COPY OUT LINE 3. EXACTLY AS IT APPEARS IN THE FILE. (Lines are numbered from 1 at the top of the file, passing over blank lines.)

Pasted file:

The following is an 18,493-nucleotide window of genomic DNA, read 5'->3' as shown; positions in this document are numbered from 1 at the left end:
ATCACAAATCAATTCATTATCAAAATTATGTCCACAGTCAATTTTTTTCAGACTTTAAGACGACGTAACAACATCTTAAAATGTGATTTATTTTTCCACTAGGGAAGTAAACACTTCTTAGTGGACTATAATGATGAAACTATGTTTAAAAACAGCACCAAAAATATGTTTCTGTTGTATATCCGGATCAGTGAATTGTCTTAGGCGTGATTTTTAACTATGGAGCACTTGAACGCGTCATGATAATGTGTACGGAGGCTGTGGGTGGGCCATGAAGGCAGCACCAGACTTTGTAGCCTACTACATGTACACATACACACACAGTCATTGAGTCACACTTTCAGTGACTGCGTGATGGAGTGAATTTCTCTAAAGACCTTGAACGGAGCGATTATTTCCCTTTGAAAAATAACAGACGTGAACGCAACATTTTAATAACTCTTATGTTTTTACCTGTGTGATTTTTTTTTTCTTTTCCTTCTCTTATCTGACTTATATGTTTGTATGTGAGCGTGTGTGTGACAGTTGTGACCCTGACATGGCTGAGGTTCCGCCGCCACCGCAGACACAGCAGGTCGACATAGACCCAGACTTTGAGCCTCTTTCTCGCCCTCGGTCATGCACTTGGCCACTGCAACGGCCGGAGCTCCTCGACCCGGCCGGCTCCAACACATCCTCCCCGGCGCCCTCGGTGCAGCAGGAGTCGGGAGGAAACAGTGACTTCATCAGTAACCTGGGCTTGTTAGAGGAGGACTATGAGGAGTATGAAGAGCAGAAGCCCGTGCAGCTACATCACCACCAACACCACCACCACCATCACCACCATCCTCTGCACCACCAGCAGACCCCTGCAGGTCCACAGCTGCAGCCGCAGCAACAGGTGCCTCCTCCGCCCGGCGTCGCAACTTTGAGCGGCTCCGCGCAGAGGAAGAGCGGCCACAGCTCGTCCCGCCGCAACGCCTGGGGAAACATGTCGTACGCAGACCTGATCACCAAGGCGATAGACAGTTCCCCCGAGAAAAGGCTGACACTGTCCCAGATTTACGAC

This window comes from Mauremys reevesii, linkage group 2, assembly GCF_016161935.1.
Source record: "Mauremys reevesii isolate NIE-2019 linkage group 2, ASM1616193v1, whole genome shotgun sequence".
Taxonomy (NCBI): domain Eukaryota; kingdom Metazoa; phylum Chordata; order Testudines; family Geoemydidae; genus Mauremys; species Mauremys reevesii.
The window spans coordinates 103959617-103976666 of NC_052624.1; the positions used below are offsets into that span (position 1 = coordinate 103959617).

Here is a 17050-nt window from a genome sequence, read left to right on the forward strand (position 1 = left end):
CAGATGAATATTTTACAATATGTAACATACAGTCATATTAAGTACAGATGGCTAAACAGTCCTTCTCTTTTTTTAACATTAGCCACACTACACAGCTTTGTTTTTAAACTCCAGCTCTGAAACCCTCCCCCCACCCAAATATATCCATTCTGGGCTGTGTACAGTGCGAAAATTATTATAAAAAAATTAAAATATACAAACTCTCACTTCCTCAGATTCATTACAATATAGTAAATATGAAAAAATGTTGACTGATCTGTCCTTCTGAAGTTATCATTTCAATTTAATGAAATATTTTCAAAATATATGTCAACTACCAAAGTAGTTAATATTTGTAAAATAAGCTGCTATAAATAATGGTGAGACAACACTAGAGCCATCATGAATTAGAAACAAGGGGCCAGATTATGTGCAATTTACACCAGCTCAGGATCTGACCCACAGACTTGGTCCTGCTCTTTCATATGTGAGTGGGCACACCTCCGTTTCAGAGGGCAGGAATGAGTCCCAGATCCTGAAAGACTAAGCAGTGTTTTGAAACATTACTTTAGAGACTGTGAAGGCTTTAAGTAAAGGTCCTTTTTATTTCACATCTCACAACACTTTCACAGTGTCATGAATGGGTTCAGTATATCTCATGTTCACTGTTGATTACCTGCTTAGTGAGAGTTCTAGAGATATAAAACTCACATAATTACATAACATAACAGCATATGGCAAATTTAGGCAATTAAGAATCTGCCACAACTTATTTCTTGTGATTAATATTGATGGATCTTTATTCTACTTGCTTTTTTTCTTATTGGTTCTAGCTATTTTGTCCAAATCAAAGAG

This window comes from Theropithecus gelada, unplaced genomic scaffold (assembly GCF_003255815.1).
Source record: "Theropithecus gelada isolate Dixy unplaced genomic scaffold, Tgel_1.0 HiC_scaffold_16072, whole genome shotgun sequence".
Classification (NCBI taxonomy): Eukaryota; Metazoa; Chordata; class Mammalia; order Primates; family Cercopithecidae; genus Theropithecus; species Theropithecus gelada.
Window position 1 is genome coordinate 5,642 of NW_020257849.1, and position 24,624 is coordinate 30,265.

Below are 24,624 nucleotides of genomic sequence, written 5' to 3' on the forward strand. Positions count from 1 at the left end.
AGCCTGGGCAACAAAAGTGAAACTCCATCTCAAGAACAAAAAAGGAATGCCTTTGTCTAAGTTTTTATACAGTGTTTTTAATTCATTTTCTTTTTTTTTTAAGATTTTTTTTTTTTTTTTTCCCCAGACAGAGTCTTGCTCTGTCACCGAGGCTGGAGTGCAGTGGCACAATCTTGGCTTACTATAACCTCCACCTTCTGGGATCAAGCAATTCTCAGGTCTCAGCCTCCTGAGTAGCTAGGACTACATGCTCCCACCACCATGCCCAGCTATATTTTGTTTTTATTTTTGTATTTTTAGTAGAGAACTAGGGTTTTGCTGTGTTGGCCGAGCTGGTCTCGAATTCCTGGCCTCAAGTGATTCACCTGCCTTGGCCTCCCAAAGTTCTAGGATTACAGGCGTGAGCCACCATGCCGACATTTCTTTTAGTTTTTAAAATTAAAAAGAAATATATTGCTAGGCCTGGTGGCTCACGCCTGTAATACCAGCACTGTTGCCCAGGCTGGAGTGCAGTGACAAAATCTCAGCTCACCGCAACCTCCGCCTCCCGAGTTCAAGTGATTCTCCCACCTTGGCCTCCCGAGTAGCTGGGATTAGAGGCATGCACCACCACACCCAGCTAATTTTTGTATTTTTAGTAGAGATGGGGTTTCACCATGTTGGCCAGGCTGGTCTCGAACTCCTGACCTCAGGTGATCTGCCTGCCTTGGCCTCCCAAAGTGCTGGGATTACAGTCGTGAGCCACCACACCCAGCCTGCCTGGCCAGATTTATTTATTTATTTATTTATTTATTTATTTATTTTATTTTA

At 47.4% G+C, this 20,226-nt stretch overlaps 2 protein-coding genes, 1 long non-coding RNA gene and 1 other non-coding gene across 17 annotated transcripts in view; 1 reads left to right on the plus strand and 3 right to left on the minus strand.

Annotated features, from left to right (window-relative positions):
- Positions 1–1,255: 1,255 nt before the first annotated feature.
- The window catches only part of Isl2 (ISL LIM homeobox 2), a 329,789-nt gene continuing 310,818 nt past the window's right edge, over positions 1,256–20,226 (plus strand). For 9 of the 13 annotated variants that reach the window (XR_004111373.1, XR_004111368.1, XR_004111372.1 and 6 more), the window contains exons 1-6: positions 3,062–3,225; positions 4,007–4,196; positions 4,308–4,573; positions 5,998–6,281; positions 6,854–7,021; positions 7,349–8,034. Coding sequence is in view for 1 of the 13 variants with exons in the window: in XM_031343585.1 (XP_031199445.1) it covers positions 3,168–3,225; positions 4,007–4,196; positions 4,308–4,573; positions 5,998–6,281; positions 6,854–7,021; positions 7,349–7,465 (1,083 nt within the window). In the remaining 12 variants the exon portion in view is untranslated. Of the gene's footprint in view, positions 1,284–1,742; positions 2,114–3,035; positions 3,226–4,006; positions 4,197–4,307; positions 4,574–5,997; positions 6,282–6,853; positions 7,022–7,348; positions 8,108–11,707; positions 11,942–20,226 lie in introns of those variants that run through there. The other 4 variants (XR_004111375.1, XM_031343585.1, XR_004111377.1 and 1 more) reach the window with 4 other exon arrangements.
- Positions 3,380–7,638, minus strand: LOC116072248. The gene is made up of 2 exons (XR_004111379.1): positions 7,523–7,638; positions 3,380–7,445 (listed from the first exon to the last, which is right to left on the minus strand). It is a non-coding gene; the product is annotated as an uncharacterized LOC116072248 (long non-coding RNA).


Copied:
This window comes from Mauremys reevesii, linkage group 2, assembly GCF_016161935.1.